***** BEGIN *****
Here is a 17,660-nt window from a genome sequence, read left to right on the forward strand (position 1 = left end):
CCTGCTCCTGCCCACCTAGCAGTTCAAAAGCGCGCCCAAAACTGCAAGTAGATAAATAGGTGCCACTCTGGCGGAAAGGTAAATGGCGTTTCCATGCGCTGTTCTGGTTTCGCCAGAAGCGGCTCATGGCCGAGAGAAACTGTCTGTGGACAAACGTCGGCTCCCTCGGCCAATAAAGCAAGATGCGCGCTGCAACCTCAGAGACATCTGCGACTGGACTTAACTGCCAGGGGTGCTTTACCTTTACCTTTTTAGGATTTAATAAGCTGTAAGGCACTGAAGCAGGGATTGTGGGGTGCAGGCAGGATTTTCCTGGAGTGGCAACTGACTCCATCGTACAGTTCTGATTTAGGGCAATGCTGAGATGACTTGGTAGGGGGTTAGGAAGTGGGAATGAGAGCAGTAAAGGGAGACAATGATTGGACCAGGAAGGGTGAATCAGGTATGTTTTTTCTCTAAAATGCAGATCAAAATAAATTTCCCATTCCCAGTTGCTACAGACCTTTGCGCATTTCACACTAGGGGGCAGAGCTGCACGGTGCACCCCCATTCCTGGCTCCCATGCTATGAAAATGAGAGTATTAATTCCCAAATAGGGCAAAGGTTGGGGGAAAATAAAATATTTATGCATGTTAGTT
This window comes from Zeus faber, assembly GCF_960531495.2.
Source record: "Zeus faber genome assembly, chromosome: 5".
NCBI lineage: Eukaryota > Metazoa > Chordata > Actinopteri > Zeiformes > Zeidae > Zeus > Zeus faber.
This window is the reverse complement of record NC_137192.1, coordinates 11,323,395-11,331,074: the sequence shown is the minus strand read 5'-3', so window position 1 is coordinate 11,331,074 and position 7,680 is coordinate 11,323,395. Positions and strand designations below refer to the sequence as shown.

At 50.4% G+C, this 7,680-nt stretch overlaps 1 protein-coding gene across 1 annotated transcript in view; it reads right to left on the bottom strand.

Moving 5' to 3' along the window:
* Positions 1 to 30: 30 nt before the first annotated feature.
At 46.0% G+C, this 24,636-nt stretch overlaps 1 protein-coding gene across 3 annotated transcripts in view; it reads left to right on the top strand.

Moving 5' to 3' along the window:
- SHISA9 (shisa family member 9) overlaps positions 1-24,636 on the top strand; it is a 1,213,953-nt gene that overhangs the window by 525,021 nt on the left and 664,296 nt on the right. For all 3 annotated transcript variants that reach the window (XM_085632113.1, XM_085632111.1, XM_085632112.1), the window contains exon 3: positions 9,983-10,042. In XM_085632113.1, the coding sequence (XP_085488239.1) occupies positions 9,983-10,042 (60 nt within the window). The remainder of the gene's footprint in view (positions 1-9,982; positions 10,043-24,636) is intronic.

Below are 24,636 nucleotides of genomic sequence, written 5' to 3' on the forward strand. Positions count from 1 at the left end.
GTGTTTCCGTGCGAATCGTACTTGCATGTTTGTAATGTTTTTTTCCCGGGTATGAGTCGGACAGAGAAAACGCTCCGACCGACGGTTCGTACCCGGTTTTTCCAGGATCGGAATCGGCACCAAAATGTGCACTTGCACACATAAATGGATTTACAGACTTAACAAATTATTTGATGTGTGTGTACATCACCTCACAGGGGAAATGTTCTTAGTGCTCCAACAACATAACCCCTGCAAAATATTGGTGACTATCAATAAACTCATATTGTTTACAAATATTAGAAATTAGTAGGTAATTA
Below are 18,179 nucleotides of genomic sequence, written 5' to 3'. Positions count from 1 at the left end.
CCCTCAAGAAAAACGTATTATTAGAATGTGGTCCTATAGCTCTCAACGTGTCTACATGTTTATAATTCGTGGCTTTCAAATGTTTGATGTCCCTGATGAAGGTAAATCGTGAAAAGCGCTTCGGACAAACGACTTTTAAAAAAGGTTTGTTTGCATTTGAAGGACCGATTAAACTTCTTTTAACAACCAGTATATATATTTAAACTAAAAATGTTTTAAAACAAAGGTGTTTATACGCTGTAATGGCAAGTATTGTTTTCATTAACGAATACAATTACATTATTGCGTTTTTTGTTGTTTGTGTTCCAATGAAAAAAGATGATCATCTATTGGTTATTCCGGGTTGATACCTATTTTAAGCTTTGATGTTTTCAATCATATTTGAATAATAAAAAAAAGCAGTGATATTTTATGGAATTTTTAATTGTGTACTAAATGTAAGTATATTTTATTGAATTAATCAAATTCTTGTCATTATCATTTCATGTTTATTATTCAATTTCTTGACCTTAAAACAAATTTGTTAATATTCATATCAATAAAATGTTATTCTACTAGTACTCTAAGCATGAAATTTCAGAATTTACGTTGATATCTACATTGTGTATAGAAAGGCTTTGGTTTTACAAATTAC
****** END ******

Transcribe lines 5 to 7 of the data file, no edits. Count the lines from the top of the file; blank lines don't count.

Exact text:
NCBI lineage: Eukaryota > Metazoa > Chordata > Actinopteri > Zeiformes > Zeidae > Zeus > Zeus faber.
This window is the reverse complement of record NC_137192.1, coordinates 11,323,395-11,331,074: the sequence shown is the minus strand read 5'-3', so window position 1 is coordinate 11,331,074 and position 7,680 is coordinate 11,323,395. Positions and strand designations below refer to the sequence as shown.

At 50.4% G+C, this 7,680-nt stretch overlaps 1 protein-coding gene across 1 annotated transcript in view; it reads right to left on the bottom strand.